in Python, I just found out that PEP 342
<https://www.python.org/dev/peps/pep-0342/> (which introduced
send/throw/close and made "generators as coroutines" a mainstream Python
concept) harks back to PEP 288 <https://www.python.org/dev/peps/pep-0288/>,
which was rejected. PEP 288 also proposed some changes to generators. The
interesting bit though is in the references: there are two links to old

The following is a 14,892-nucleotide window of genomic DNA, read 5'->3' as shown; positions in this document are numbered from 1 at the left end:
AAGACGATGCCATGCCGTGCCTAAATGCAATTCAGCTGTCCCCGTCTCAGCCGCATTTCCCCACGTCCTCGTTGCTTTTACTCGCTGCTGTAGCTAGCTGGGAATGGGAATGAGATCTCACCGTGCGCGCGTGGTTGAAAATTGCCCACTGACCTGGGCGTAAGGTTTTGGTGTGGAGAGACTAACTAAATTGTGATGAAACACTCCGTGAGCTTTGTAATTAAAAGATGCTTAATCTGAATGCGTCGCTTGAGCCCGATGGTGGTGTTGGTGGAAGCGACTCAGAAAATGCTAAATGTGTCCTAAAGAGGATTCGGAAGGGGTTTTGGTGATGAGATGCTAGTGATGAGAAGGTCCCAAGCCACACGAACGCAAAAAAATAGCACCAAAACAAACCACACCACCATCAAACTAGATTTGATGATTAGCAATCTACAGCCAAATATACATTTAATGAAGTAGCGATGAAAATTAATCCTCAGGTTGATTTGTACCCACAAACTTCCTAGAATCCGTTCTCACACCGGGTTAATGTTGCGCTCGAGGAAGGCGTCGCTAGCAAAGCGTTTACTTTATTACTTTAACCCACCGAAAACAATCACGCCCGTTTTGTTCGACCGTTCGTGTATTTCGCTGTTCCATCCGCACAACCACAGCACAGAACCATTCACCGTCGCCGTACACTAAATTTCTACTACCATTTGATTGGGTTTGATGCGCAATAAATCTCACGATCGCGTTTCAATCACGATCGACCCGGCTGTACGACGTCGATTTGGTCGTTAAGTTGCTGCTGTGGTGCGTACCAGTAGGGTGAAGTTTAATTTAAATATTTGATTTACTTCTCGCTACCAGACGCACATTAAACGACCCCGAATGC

articles by David Mertz that describe using generators in state machines
and other interesting and unconventional applications of generators. All
these well predated PEP 342, so yield was a statement and could not receive
a value from the function calling next() -- communication was through a
shared class instance.
--Guido van Rossum (python.org/~guido)
-------------- next part --------------
An HTML attachment was scrubbed...